— Joe Messina (@joemessin) February 1, 2015
Between Jan. 1 to 30, 102 cases of the measles were reported to the CDC from 14 different states. The majority of the cases are from an ongoing outbreak linked to Disney California Adventure Park in Anaheim, Calif. The CDC says the majority of people who got measles were unvaccinated. … The people infected in the current outbreak have exposed others at the amusement park as well as schools, daycares, emergency departments, airplanes and outpatient clinics the CDC says. In 2014, the Unites States had the highest number of measles cases reported in over 20 years, at over 600 cases.
In response to the outbreak, the White House is urging “vaccine-hesitant” parents to make the right choice and get their kids their shots. Steven Salzberg lays the blame for the outbreak squarely at the feet of the Jenny McCarthyites:
The problem arises from California’s vaccine exemption policy: although public schools require kids to be vaccinated, parents can exempt their kids simply by saying they have a personal objection to vaccination. It’s not just California: only two states, Mississippi and West Virginia, don’t allow parents to claim a philosophical or religious exemption to vaccines And Colorado has the worst rate of vaccination, at just 82%, primarily due to parents claiming a “philosophical” exemption.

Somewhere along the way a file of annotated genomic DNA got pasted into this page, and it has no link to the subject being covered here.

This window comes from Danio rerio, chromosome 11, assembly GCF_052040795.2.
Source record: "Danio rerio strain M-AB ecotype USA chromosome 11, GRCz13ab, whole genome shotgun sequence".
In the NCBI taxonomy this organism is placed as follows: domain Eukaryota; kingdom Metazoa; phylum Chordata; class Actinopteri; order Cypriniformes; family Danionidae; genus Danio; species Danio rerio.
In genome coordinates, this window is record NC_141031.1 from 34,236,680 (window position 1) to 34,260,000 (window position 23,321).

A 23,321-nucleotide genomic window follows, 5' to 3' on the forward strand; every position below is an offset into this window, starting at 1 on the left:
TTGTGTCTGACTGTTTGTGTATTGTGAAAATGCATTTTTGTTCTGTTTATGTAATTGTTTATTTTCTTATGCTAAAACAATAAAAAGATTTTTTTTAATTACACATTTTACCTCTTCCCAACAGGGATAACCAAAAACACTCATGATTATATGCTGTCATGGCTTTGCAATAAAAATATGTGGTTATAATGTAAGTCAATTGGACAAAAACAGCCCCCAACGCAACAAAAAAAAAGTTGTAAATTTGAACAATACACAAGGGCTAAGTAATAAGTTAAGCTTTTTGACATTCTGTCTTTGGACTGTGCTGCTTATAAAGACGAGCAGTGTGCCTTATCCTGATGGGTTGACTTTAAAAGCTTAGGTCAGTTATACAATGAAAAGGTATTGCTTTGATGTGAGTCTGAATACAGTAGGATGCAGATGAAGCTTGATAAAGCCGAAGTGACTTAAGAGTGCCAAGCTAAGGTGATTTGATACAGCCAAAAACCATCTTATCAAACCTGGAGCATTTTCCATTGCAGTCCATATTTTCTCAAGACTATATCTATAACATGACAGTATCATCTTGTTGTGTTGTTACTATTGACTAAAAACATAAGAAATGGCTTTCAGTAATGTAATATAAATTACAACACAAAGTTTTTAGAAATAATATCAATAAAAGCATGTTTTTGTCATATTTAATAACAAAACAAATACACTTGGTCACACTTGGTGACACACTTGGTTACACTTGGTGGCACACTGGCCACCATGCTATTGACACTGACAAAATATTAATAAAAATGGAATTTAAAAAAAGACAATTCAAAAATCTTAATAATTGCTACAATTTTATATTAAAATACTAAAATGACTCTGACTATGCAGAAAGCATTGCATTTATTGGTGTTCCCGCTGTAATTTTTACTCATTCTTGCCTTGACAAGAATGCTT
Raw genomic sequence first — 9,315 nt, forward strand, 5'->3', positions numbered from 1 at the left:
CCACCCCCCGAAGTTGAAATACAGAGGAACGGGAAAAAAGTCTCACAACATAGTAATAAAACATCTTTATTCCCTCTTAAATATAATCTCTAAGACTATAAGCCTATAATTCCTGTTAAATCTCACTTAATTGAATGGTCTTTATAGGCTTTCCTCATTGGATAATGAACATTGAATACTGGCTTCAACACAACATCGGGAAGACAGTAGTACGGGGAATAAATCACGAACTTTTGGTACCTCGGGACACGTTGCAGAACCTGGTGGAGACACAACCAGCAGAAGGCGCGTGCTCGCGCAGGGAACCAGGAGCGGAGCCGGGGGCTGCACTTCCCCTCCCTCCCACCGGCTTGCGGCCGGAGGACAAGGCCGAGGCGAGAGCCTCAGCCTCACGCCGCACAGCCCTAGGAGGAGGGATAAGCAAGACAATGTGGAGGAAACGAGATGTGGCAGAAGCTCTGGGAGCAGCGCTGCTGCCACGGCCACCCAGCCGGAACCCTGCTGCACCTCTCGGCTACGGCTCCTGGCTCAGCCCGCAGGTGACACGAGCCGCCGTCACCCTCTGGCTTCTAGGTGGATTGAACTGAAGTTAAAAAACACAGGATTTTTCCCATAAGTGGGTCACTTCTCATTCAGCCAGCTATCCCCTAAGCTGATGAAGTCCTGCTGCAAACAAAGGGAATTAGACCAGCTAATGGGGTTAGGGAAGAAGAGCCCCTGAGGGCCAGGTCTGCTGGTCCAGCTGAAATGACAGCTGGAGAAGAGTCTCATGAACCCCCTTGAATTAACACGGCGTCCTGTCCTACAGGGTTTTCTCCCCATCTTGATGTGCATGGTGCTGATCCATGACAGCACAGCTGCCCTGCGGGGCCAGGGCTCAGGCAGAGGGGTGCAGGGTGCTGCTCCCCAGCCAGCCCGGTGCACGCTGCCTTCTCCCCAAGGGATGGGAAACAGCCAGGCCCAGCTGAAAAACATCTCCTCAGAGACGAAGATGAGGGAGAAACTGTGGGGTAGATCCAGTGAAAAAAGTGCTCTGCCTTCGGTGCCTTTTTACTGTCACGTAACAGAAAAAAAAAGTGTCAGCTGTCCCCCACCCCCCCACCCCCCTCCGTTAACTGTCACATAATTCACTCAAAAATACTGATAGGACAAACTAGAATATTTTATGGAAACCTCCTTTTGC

These parents are the anti-vaxxers.
Thanks to them, we now have large pockets of unvaccinated children through whom epidemics can spread further an faster than we’ve seen in decades. The CDC reports that in 2014, 79% of measles cases in the U.S. involving unvaccinated people were the result of personal belief exemptions.
But as Julia Belluz voxplains, outbreaks like these aren’t simply the fault of such parents individually; the disease spreads in communities where vaccination rates are especially low: